Class Action

A “class action” is a civil suit brought by one or more people on behalf of themselves and others who are similarly situated. This means that all are part of a group of individuals in a substantially similar circumstance where the common issues are the most critical to the lawsuit. For example, a class action would be appropriate if a large number of employees don’t get paid overtime or are not given meal breaks.

The inquiry in a class action lawsuit is always typicality, commonality, and numerosity. It is this latter concept (ie, the number of employees affected by the alleged illegal practice) that is the most difficult to satisfy. Generally, courts are reluctant to certify classes of less than 50; but in one case, 19 employees were able to satisfy this requirement. It is not unheard of to ask the court to certify sub-classes as well (say, some employees are complaining only about breaks missed while others in the same lawsuit are improperly classified as “exempt” and denied overtime).

Common class action factors

Class action lawsuits are a popular method to have multiple (in some cases, thousands) of individual claims heard and decided in one lawsuit. Danz & Associates has been the lead attorney or co-counsel in numerous lawsuits as such in consumer affairs and employment-related matters. All such lawsuits have several things in common:

  1. Numerosity of claimants such that it is more efficient to hear all claims than individual cases. We have seen classes of as few as 20 to as many as 5,000 certified. We are currently litigating a wage and hour class action for management employees who have been docked for taking less than a full day off, say to see their doctor. This class has over 3,000 workers.
  2. Commonality and typicality of claims. All claimants are basically alleging a violation of a single primary right. In the recent case of Dukes vs Walmart, the issue was the “glass ceiling” which female management employees were facing. (The US Supreme Court determined that this was not an appropriate class matter so that the cases will still go forward as individual claims in hundreds of courthouses across the country). Other similar claims might involve failure to pay overtime, allow for rest or meal breaks, etc.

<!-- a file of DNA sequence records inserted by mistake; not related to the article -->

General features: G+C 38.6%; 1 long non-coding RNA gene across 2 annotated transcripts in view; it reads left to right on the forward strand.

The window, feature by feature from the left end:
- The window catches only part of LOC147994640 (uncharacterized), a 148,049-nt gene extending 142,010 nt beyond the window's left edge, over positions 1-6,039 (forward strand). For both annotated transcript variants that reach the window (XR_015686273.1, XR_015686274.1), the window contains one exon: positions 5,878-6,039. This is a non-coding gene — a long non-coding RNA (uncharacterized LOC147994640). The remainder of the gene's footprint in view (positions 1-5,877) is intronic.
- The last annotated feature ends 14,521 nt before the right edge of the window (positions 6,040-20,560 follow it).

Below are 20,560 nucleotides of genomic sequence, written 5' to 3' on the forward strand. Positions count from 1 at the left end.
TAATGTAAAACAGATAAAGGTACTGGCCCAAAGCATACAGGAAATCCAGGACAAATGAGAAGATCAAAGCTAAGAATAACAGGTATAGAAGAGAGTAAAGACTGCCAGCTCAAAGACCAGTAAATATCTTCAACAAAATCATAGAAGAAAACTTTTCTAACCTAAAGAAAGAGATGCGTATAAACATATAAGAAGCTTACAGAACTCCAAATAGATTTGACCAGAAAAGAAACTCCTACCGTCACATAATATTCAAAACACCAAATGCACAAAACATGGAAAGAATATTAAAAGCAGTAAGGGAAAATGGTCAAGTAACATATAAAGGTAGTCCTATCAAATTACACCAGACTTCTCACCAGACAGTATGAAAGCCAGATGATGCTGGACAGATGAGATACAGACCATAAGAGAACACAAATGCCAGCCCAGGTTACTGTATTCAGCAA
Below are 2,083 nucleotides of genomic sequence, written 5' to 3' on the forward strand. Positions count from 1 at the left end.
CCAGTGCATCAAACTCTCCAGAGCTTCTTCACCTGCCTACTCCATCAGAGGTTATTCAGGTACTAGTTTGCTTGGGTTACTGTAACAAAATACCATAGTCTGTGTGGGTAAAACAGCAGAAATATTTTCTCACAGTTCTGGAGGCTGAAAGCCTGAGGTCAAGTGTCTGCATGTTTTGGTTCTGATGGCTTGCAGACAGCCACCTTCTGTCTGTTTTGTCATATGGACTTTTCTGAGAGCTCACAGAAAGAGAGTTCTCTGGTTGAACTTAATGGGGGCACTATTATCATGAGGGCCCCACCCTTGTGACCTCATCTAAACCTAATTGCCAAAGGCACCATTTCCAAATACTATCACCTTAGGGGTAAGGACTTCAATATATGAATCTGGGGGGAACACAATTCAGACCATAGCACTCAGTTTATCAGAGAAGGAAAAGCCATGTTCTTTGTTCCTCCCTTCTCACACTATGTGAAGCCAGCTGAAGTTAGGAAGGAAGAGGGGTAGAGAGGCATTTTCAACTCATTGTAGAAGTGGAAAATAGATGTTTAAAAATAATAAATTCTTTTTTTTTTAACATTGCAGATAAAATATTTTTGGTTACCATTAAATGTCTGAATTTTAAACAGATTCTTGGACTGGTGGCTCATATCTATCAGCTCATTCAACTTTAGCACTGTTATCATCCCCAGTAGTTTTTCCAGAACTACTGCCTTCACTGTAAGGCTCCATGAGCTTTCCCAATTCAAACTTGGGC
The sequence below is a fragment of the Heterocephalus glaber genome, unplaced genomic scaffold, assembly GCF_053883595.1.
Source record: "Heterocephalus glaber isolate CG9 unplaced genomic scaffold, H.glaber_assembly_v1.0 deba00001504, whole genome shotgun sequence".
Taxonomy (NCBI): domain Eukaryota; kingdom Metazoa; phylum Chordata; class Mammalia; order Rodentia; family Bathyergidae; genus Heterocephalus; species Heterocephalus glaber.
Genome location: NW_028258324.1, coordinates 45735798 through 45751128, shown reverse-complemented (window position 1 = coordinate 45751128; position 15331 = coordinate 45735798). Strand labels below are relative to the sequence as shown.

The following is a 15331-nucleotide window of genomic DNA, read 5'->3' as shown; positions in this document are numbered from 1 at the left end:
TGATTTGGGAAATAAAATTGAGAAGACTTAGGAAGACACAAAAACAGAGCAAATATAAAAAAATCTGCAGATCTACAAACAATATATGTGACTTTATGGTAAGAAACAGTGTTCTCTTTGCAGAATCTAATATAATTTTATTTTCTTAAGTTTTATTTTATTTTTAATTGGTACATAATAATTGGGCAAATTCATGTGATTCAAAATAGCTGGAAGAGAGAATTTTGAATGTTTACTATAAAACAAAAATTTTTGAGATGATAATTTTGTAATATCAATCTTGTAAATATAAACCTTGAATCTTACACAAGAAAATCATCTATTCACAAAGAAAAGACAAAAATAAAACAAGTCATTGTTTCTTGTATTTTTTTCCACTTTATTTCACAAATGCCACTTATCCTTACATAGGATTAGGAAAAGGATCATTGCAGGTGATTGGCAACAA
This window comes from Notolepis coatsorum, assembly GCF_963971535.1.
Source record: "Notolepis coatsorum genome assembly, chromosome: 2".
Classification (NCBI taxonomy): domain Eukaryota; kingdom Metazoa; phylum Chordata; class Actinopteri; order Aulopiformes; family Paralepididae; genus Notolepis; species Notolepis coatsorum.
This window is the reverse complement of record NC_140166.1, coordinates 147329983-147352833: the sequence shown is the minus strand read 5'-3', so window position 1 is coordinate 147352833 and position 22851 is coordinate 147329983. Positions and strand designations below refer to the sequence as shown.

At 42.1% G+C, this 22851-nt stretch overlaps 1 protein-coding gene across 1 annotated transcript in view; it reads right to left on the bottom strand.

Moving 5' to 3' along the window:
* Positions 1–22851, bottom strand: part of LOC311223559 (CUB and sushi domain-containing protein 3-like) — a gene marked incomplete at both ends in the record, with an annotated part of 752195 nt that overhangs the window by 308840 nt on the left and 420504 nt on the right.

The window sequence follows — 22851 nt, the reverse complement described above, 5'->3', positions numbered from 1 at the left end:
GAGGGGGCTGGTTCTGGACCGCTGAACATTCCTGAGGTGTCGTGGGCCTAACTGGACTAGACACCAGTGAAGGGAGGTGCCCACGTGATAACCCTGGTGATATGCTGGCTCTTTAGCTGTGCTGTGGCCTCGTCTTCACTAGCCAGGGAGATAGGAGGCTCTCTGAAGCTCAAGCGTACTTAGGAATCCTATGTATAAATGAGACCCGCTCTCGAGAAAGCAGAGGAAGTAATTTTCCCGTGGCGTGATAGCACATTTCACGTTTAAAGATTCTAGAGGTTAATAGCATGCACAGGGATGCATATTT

3. Damages are likely to be different in each case, and this is not a ground to deny class certification. However, the damages must all flow from the same common illegality, such as failure to pay overtime. Then, it is a simple mathematical formula to determine how much each worker is entitled to.

Quasi-class actions

In many cases, we have filed “quasi-class actions”. This works well in cases where the damages are low and the number of members is also low. For example, under California’s Private Attorney General Action (Labor Code 2699) the court can authorize payment to quasi-class members. Another type of quasi-class action is the WARN ACT (both state and federal). These laws (California WARN is slightly different from federal WARN) provide that workers should be given at least 60 days’ notice of plant closure. If they are not given this, and it would not be hard for the employer to give the notice, then pay for the number of days less than 60 may be authorized, along with other damages.

Finally, we have filed numerous claims for relief under California’s Unfair Business Practices Act, B & P Code 17200-17500, Injunctive relief and disgorgement can be given to all members of the class, along with reimbursement of attorney fees.

The cases we handle

Stephen Danz & Associates is a statewide California law firm that’s dedicated to representing employees in disputes against their employers. Stephen Danz & Associates based in Los Angeles, California, protects clients from retaliation, discrimination, and harassment involving dismissal, demotion, or denial of accommodation based on age, race, sex, religion, color, sexual orientation, marital status, association, physical or mental disability, or other legally protected classifications. Additionally, we represent employees if they have not been paid the proper wages including overtime or minimum wage as well as not given the proper meal breaks.

If you believe that you and other employees are victims of discrimination, retaliation, harassment, or wage violations please contact one of our Class Action Law Suit Attorneys in California to set up your free consultation to discuss this matter. We take cases on a contingency basis and collect no attorney fees unless we win your case.

If you believe you have suffered damages along with numerous other co-workers, we’d be pleased to consult with you and discuss your class action options. Class representatives are entitled to an additional court-approved fee, for their time and effort in assisting your attorneys in representing the class. Please contact Steve Danz directly to discuss your potential class action at 877 789 9707 or fill out our online contact form.